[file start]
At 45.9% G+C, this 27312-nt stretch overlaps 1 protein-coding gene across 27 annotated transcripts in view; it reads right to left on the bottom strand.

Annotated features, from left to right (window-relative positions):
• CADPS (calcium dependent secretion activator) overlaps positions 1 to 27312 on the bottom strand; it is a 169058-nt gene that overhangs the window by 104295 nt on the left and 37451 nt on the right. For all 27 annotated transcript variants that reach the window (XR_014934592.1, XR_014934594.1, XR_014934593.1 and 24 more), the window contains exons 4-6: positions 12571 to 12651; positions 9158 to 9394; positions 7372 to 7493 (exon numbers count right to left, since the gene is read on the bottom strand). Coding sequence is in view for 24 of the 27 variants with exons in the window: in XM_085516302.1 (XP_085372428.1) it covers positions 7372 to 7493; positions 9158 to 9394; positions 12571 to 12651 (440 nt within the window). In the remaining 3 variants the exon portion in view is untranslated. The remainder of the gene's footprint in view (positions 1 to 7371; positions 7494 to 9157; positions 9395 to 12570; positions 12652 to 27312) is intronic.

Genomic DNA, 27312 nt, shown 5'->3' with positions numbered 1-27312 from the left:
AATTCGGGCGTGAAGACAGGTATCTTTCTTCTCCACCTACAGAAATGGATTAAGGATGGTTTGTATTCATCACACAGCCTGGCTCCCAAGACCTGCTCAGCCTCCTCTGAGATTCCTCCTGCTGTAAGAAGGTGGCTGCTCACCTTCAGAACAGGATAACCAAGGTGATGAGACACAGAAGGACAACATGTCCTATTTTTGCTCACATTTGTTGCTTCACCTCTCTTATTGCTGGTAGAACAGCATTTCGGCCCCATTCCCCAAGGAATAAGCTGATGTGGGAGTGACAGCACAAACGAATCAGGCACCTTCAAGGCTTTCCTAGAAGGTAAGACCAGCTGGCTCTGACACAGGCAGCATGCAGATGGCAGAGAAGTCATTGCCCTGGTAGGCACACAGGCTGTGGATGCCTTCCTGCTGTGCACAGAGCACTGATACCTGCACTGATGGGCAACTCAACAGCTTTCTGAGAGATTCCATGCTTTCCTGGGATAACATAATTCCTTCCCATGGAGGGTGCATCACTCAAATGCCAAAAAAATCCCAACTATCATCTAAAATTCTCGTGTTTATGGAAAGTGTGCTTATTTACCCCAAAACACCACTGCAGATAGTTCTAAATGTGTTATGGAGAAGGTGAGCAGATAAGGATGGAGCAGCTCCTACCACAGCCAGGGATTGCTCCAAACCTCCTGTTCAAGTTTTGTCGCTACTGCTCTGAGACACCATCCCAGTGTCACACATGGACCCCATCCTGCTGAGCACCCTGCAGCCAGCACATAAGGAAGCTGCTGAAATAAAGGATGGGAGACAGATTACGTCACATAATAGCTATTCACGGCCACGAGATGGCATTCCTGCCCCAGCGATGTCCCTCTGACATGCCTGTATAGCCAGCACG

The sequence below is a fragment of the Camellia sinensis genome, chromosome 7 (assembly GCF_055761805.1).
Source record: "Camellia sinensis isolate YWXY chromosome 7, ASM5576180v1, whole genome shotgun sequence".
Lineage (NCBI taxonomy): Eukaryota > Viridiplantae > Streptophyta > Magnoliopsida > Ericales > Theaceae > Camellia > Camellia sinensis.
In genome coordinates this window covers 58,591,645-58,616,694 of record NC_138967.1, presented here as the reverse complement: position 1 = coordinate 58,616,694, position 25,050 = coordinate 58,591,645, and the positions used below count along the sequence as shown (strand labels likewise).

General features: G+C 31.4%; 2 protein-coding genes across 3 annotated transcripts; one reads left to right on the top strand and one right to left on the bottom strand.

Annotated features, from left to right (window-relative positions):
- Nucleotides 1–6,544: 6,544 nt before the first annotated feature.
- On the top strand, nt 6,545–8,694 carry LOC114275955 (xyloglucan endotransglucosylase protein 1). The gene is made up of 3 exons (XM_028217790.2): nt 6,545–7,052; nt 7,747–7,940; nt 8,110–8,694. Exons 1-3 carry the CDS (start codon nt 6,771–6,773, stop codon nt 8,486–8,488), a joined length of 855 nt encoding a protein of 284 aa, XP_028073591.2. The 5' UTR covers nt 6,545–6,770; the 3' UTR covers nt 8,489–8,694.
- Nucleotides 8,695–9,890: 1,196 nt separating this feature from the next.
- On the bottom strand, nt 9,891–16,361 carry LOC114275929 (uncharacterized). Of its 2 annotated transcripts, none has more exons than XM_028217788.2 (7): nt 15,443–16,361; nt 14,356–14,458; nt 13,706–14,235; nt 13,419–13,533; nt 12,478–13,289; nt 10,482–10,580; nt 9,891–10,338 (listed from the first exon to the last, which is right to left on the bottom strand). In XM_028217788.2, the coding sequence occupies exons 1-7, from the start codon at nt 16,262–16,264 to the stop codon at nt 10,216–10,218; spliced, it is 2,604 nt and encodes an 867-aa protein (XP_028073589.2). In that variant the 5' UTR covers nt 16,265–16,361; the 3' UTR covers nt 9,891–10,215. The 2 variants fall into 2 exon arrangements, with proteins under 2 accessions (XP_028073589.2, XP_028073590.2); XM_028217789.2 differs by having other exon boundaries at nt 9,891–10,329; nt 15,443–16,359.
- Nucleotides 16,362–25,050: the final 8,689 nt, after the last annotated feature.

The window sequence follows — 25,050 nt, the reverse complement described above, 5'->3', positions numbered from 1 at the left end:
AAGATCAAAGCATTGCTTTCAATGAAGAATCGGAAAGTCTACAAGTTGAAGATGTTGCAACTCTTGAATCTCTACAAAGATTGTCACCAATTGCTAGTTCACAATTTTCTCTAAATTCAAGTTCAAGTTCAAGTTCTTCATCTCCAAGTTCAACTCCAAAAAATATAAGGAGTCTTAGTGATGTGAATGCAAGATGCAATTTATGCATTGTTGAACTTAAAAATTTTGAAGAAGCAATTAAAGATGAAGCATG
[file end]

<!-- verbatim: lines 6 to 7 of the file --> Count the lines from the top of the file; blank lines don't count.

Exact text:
The sequence below is a fragment of the Camellia sinensis genome, chromosome 7 (assembly GCF_055761805.1).
Source record: "Camellia sinensis isolate YWXY chromosome 7, ASM5576180v1, whole genome shotgun sequence".